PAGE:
I had a whole list of things to see when I came to HK. Places that people had recommended and places to tick off in my LP Guide. And Buddha, along with the Victoria Peak, was one of them. Last week, whilst I was walking along Dragons Back with the two pilots, one of them asked what was the best thing I had seen/done so far, and I honestly couldn’t answer. It’s all so different and diverse and each thing that I have experienced has been pretty special. But Buddha is definitely up there. My day started with breakfast at Jaspas. My fellow MN who is up the road from me, completes her job at the end of May and then travels to America for her next assignment. I then met Edith, the nanny to the twins, for dim sum. (I don’t think I’m a huge fan of dim sum, it has to be said, but it’s food and I wasn’t sure where my next meal was coming from). We then all travelled to central where I was dropped off to get the MTR to Tung Chung on Lantau isalnd, where my adventure would begin.
There are a few routes to get to Buddha; bus, hike (?). I was going up on the cable car. You could either get a “normal” cable car or get one with a clear bottom. I asked which one had the least in the queue. Turned out to be the one with the crystal flooring. That was the one for me then 🙂 I managed to jump the queue as I was a lone traveller. (Many bonuses to travelling by yourself). I joined a family of Germans and we were off! The ride was punctuated by exclamations from the boy who kept rabbiting on about Jurassic World and Jurassic Park, and it was pretty spectacular. With our backs to the airport we climbed higher and higher, with beautiful green vegetation below.
After about fifteen minutes we could finally see Buddha, rising up in the distance. We disembarked and walked smack, bang into souvenior central; Ngong Ping Village. Lots of fast food restaurants lined the side along with shops selling anything and everything. At the end of it, we entered a pathway through a spectacular entrance.
Twelve Divine Generals line the path, guarding Buddha. Each general represents the 12 signs of the zodiac. My zodiac sign is the Ox.
Once past the guards I come upon a clearing where I could either go straight on to the monastery or take a right and climb the 260 steps up to Buddha. I decided to climb.
Tian Tan Buddha is one of the largest seated Buddha statues in the world. It stands at 34 meters high, weighs over 250 tonnes, and is made of bronze.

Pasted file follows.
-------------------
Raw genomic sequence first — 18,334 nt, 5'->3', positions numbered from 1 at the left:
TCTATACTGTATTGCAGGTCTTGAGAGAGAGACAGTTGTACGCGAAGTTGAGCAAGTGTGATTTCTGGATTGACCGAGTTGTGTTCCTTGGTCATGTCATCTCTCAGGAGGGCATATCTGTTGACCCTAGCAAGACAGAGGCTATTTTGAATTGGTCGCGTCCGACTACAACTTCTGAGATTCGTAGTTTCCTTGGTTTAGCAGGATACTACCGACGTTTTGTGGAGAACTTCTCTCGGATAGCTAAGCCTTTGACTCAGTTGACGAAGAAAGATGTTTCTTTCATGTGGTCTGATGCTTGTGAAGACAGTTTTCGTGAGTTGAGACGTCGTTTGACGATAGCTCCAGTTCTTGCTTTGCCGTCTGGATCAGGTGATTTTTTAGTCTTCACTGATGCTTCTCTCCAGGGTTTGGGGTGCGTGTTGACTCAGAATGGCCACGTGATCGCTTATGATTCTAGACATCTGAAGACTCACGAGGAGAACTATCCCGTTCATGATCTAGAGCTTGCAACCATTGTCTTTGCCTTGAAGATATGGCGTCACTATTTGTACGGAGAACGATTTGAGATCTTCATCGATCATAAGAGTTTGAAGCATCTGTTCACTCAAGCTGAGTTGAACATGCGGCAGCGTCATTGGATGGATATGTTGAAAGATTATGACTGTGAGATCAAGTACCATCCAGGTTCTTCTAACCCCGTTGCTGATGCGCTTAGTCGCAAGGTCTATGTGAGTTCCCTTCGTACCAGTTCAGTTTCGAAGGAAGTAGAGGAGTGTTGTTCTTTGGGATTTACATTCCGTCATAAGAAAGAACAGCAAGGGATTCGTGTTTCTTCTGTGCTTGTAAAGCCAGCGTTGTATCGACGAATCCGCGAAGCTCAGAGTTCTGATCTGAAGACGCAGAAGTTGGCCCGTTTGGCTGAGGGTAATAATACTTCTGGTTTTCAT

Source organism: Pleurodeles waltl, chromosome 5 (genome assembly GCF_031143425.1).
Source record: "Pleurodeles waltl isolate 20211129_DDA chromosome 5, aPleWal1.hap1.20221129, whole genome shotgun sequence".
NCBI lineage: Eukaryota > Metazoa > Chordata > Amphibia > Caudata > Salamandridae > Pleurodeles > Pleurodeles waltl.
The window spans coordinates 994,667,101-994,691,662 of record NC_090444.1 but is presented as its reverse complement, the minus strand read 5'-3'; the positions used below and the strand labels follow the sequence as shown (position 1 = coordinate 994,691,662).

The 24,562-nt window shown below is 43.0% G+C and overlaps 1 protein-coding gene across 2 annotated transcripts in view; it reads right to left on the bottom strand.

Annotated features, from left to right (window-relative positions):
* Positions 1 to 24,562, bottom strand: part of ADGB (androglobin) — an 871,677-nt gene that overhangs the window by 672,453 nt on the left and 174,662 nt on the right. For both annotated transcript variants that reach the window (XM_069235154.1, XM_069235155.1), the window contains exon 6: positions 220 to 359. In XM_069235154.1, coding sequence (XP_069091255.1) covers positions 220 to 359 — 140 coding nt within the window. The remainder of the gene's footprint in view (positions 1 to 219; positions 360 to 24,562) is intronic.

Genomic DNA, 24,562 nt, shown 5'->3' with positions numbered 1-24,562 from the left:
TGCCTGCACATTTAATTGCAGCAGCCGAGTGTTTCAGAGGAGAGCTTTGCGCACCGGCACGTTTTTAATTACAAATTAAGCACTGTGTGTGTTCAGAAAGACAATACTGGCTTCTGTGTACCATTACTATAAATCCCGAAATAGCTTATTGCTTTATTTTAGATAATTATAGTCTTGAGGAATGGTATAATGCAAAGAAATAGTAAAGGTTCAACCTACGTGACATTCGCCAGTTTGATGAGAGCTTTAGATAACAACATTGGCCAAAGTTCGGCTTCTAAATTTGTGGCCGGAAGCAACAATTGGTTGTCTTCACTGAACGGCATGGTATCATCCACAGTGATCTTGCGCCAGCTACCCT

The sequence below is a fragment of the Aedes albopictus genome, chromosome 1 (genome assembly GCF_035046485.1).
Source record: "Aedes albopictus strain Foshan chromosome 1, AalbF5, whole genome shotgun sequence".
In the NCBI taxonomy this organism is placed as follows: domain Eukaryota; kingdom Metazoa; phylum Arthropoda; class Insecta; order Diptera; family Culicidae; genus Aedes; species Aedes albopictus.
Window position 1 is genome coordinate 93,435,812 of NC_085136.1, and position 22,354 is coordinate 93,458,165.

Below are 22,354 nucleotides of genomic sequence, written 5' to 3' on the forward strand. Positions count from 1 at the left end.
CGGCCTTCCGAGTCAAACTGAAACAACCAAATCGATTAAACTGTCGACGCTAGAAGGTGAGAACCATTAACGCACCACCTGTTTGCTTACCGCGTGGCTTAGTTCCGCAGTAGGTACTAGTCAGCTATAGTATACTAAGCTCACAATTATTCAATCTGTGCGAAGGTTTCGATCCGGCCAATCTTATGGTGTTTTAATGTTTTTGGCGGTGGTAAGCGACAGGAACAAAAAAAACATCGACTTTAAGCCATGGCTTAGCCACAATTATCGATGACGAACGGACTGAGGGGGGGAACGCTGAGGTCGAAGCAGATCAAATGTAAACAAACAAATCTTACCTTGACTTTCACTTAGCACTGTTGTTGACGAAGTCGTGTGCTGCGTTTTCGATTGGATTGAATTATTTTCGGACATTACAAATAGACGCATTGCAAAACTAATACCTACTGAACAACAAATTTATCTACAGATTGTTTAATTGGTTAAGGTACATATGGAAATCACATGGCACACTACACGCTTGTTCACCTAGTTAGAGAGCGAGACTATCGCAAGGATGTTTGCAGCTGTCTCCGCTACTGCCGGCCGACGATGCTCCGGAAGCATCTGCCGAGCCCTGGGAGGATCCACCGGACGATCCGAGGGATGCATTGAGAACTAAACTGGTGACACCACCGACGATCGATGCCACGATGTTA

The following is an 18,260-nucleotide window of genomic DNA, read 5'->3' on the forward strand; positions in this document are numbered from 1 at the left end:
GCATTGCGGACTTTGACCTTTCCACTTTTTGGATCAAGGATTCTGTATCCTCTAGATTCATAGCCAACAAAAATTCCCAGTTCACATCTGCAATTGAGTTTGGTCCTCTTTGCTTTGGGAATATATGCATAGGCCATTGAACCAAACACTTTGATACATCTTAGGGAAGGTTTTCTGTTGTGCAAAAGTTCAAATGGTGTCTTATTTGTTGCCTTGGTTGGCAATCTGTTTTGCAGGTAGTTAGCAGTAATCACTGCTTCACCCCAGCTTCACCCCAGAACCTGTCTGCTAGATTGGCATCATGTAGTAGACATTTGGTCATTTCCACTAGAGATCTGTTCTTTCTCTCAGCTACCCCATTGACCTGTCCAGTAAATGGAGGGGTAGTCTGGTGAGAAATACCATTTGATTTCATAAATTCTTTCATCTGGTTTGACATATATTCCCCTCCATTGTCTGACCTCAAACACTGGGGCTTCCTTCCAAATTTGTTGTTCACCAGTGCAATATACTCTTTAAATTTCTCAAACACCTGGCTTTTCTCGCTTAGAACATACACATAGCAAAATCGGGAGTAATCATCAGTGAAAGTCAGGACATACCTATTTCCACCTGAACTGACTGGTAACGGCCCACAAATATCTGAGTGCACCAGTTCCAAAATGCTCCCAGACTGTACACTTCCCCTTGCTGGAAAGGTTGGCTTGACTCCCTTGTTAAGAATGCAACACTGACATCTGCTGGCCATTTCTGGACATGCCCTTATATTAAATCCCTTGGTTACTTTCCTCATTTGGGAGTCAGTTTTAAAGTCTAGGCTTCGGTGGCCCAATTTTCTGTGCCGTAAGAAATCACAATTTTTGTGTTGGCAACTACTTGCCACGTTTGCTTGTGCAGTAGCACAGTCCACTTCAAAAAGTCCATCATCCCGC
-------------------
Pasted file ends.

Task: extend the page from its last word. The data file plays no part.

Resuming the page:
The statue is named Tian Tan Buddha because its base is a model of the Altar of Heaven or Earthly Mount of Tian Tan, the Temple of Heaven in Beijing. Along the way up are several spots to stop and enjoy the view, catch your breath and take photos.
I reached the top and turned to to the right where I saw 3 smaller bronze statues. There are 3 more to the left. These are known as “The Offering of the Six Devas.” They are posed offering flowers, incense, lamp, ointment, fruit and music to Buddha. These symbolise the Six Perfections of generosity, morality, patience, zeal, meditation, and wisdom, all of which are necessary for enlightenmment.
I walked around the to the back of statue and came across the most amazing view.
It was much quieter around the back, strangely. All the tourists were much more interested in the front, so I had time to reflect and enjoy the peace and soak up the view. Eventually, I walked back down and made my way over to Po Lin Monastery.
Po Lin Monastery is a Buddhist monastery and was founded in 1906 by three monks visiting from Jiangsu Province. The main temple houses three bronze statues of Buddha, representing his past, present and future lives.
I was amused to watch three monks as they took pictures of each other in front of the temple. The difference was they weren’t pouting or doing v signs (all chinese children pose doing the v sign) They photographed each other in prayer.
It had been suggested that I take a bus down to Tai O to walk around the village on stilts over the water, but the queue at the bus stop was too big and I had visions of masses of tourists walking around the small village, so decided to catch the bus down to Silvermine Bay or Mui Wo and then the ferry back to Central. The ferry was a fast one, so I was back at Central Pier in 30 mins. I fancied a glass of something so took myself up to Pier 7 Cafe and Bar and enjoyed the last bit of sunshine with my book and a glass of white.
It turns out that I have an extra day off before we fly back to the UK, so shall probably do Tai O then. My day was done and I was shattered. Time to find myself somewhere to have dinner and then bed.